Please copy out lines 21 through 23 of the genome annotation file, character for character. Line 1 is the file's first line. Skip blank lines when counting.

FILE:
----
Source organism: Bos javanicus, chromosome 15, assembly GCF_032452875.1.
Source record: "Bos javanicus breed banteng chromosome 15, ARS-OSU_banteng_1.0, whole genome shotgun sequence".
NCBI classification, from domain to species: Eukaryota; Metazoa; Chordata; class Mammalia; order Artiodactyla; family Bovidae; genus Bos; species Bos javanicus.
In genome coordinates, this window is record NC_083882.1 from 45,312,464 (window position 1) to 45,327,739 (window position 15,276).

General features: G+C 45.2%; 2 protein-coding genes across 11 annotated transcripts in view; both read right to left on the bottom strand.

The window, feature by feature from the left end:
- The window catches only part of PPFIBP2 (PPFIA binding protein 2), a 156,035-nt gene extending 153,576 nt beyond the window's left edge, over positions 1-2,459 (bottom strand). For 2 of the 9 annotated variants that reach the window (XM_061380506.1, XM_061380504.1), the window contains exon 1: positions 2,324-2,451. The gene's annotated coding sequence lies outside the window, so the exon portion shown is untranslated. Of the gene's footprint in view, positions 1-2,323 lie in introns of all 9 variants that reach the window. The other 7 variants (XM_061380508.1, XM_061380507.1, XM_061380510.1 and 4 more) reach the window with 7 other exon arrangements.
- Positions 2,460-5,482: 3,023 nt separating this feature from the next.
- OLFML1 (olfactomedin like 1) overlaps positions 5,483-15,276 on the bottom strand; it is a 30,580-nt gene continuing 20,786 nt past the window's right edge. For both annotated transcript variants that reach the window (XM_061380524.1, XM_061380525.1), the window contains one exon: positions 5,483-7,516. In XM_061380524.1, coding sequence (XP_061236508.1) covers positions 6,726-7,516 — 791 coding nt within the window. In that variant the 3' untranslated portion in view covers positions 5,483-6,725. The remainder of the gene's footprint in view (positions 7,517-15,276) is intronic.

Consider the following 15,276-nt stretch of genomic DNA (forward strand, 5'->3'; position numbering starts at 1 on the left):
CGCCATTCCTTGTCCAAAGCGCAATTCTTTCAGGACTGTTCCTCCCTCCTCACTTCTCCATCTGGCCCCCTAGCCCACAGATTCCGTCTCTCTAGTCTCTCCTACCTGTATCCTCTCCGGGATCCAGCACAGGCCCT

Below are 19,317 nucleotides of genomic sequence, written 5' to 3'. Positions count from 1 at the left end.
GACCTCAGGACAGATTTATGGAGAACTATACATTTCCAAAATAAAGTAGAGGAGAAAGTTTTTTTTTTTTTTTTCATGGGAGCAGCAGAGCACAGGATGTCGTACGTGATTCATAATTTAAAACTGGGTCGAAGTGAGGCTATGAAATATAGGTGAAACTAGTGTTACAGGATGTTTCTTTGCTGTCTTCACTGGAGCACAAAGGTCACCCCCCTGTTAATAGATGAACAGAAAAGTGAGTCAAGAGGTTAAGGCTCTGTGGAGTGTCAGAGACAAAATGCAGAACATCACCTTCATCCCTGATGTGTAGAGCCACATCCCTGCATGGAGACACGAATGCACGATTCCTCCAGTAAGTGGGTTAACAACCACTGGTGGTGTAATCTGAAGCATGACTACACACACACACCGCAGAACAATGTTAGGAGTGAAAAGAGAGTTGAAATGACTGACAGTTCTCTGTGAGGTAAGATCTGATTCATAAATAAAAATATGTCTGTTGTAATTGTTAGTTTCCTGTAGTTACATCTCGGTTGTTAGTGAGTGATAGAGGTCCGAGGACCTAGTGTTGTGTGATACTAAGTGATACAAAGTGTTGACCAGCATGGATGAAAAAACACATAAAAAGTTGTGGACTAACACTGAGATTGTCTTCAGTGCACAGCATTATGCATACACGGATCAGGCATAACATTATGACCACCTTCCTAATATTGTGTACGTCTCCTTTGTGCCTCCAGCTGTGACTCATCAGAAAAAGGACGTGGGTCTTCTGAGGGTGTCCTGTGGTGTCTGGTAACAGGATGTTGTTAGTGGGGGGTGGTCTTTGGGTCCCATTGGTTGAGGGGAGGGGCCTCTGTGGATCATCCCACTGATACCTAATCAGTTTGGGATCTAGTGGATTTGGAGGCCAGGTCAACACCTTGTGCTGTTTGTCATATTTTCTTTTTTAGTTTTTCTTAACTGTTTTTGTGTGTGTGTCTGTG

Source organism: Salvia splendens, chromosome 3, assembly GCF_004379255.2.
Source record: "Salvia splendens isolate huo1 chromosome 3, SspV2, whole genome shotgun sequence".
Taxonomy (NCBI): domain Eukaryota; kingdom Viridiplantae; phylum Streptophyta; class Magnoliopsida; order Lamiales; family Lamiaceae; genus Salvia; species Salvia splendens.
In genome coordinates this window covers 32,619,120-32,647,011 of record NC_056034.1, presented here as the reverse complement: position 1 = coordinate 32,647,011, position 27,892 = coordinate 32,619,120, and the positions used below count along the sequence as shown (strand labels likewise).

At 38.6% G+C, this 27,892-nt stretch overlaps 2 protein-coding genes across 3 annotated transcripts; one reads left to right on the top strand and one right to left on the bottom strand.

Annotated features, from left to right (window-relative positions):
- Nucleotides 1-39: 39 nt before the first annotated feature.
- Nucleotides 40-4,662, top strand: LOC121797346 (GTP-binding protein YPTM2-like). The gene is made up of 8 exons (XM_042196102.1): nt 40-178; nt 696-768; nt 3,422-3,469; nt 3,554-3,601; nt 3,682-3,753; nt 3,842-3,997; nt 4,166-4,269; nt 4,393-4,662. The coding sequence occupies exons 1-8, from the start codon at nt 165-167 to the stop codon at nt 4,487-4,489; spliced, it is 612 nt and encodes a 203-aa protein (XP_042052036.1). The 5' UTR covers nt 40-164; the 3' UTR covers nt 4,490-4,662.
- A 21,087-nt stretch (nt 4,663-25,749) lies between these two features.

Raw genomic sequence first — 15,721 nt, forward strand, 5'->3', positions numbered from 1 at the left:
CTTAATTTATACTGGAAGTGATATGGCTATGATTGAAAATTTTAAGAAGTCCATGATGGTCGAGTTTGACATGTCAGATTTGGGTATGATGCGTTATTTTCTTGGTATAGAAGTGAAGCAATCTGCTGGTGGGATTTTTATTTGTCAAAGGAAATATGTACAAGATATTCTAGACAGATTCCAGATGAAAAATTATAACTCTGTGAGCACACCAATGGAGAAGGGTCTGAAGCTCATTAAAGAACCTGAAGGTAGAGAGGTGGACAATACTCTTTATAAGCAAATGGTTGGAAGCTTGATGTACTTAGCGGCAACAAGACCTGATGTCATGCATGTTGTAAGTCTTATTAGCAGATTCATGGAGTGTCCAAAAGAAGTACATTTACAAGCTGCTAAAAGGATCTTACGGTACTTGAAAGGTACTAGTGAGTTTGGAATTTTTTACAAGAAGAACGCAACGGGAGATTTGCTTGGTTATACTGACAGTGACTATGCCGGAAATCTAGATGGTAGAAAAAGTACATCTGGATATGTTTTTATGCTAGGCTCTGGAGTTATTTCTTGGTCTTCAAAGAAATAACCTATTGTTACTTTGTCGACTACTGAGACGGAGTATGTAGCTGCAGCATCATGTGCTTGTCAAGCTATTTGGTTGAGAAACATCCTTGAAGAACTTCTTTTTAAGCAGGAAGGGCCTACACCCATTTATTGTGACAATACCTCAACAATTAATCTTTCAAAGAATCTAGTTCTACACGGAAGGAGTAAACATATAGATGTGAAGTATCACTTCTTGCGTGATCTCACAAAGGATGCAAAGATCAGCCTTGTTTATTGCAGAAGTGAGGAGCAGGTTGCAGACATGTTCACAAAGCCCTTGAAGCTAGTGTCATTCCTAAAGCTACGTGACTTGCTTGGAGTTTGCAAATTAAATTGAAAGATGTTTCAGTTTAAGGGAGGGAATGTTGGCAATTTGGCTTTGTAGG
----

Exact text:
- Nucleotides 40-4,662, top strand: LOC121797346 (GTP-binding protein YPTM2-like). The gene is made up of 8 exons (XM_042196102.1): nt 40-178; nt 696-768; nt 3,422-3,469; nt 3,554-3,601; nt 3,682-3,753; nt 3,842-3,997; nt 4,166-4,269; nt 4,393-4,662. The coding sequence occupies exons 1-8, from the start codon at nt 165-167 to the stop codon at nt 4,487-4,489; spliced, it is 612 nt and encodes a 203-aa protein (XP_042052036.1). The 5' UTR covers nt 40-164; the 3' UTR covers nt 4,490-4,662.
- A 21,087-nt stretch (nt 4,663-25,749) lies between these two features.

Raw genomic sequence first — 15,721 nt, forward strand, 5'->3', positions numbered from 1 at the left: